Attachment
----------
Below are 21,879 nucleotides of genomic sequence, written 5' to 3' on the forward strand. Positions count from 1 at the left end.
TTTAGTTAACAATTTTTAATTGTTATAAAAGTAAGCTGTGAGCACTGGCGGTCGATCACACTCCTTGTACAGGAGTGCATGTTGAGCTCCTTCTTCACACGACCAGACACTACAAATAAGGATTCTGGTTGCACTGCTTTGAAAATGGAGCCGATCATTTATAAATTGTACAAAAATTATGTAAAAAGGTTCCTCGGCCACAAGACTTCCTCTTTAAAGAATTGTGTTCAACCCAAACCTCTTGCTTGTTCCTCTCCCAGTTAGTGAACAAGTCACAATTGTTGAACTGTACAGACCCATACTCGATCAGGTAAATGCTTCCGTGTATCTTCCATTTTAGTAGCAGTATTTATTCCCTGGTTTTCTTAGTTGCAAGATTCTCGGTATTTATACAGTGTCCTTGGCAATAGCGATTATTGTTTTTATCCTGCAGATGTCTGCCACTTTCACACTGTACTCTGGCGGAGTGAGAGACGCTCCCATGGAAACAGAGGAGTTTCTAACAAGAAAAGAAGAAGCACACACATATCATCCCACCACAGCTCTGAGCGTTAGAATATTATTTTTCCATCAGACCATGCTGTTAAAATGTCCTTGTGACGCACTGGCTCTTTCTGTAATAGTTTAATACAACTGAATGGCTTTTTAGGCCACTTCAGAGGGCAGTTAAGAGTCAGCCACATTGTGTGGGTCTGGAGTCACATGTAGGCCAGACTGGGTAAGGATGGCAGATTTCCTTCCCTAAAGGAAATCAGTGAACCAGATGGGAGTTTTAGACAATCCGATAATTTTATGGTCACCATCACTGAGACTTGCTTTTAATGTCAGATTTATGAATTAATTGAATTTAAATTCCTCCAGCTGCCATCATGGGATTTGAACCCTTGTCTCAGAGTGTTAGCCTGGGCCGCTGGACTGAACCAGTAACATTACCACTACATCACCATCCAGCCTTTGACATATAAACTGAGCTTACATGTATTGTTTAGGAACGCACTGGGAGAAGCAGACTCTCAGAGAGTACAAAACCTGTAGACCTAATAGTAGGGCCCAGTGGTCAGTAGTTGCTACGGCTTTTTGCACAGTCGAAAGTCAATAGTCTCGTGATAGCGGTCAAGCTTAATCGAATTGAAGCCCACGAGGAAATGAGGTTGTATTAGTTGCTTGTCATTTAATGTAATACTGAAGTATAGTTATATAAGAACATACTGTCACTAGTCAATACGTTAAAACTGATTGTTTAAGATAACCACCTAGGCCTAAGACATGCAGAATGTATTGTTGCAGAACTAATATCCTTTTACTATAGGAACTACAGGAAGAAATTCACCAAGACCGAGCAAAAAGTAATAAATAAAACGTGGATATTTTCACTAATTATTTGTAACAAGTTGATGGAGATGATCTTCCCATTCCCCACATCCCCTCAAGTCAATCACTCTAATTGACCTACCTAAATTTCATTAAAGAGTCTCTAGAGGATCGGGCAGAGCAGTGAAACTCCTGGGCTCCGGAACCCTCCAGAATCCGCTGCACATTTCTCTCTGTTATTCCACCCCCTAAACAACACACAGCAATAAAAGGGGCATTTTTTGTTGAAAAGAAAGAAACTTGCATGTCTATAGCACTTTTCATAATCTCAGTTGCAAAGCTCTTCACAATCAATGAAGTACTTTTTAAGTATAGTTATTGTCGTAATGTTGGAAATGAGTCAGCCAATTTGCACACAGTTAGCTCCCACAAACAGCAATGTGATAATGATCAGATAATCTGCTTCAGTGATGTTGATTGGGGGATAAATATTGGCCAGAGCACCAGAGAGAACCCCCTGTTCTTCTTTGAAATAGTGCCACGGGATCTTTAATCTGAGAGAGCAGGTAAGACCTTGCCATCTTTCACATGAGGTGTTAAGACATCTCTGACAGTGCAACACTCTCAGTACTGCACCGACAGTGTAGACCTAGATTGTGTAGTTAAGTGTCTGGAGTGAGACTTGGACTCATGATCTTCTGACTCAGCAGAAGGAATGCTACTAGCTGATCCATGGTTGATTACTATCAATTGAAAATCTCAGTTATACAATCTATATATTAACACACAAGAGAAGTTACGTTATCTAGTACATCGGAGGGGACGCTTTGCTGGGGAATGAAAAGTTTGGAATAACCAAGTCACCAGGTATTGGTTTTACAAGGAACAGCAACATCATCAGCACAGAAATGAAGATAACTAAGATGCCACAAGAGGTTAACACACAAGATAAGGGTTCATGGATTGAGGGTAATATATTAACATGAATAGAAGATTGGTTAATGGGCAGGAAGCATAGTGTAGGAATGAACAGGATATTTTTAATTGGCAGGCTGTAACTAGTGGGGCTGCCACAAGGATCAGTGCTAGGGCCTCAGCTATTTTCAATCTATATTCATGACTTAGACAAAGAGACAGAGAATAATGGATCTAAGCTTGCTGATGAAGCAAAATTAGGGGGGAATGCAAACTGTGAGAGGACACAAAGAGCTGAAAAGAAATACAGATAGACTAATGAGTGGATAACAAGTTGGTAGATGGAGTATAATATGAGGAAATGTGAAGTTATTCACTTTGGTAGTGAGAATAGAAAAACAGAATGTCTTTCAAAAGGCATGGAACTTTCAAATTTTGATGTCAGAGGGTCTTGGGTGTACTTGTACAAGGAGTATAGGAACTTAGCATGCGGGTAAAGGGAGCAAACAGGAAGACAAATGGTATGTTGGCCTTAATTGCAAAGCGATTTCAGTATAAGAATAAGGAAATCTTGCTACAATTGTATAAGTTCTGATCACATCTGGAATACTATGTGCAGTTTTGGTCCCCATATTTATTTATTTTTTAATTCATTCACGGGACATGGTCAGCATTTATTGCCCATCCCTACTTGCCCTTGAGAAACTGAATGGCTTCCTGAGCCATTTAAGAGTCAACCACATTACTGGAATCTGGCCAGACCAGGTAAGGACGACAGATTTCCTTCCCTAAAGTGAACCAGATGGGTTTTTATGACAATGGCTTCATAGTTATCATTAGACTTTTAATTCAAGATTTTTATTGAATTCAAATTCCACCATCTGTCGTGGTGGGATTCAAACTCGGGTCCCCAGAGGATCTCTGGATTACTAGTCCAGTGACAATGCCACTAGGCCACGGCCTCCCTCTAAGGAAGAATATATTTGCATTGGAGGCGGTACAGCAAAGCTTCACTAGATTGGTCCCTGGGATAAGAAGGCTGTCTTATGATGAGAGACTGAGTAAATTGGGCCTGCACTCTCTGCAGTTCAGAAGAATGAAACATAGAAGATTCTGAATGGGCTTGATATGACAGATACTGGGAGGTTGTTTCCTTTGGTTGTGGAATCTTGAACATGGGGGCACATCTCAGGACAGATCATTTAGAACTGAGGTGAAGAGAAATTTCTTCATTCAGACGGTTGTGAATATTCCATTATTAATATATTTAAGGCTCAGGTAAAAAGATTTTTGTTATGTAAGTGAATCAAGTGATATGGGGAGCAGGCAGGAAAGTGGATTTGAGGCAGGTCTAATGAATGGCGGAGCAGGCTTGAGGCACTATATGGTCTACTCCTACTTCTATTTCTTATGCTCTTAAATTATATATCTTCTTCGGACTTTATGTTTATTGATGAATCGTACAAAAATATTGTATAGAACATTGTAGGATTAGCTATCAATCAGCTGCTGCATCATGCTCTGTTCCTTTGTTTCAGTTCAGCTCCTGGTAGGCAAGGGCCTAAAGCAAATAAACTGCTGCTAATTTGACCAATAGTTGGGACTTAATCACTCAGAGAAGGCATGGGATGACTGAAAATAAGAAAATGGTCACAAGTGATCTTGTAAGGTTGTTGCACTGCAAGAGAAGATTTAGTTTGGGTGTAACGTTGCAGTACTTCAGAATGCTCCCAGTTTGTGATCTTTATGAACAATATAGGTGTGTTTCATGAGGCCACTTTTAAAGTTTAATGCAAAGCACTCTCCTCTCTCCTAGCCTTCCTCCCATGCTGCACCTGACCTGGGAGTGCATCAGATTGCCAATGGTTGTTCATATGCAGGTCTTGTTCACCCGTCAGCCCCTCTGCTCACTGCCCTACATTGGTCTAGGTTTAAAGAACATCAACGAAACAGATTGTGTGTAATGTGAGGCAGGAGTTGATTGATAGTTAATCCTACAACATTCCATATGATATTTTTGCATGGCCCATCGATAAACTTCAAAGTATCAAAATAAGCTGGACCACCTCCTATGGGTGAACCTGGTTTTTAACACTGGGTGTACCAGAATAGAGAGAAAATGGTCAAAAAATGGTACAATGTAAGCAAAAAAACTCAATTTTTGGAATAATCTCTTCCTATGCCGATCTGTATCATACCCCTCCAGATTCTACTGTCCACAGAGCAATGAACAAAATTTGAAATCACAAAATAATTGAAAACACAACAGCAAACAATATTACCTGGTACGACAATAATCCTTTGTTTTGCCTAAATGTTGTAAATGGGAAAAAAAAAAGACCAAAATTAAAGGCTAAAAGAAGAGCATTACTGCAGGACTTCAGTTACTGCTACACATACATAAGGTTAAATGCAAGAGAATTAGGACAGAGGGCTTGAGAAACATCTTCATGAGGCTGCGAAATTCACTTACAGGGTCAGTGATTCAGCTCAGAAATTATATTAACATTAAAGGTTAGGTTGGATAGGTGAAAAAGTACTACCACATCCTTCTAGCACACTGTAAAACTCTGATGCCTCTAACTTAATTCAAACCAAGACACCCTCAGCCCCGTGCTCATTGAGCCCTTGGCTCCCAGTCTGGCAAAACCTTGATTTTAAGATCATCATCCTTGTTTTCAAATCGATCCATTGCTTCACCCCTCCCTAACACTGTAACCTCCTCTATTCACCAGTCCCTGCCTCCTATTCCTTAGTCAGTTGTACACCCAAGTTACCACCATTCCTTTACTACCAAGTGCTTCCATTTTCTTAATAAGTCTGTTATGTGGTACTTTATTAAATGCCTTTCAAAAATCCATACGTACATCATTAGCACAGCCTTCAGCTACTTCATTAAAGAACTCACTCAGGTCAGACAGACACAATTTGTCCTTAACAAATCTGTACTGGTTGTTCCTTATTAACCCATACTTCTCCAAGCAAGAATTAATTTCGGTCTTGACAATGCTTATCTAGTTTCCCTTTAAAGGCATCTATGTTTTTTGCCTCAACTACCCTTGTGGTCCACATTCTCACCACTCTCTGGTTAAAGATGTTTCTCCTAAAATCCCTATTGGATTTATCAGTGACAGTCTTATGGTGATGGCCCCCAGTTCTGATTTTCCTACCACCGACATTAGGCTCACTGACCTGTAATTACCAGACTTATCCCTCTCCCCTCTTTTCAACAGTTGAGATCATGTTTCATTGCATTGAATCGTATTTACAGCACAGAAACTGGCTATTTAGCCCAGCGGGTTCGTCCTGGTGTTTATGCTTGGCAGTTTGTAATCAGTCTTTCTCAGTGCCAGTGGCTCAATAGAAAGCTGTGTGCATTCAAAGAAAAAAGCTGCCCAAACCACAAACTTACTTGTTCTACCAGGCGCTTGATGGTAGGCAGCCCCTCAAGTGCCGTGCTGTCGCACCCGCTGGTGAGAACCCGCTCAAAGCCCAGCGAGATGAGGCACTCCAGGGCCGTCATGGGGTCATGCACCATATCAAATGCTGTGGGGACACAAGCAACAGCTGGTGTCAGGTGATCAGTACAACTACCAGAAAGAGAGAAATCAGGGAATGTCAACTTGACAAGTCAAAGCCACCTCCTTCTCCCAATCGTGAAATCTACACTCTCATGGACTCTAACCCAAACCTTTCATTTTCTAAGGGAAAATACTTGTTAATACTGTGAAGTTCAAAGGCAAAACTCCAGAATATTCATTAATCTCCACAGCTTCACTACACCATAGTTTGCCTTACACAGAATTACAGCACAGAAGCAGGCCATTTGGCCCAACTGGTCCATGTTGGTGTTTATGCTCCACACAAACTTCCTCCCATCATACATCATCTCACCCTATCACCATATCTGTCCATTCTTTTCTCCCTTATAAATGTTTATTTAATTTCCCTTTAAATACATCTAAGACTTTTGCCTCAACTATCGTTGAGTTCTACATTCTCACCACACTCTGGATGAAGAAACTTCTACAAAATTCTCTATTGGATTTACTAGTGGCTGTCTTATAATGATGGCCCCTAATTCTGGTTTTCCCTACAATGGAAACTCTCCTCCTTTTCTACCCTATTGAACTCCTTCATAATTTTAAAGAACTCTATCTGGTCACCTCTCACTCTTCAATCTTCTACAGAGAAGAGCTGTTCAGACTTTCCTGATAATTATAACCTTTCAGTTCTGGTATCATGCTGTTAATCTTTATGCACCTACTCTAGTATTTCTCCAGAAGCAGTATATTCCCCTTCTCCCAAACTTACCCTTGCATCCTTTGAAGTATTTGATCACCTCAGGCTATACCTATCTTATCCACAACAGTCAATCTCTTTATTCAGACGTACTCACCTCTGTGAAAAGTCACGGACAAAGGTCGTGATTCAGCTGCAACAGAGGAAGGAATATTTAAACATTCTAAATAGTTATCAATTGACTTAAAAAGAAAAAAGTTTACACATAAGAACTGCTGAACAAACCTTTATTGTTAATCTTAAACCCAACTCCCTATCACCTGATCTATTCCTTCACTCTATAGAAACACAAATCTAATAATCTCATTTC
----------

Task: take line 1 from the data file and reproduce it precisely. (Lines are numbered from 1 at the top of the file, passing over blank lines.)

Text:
Below are 21,879 nucleotides of genomic sequence, written 5' to 3' on the forward strand. Positions count from 1 at the left end.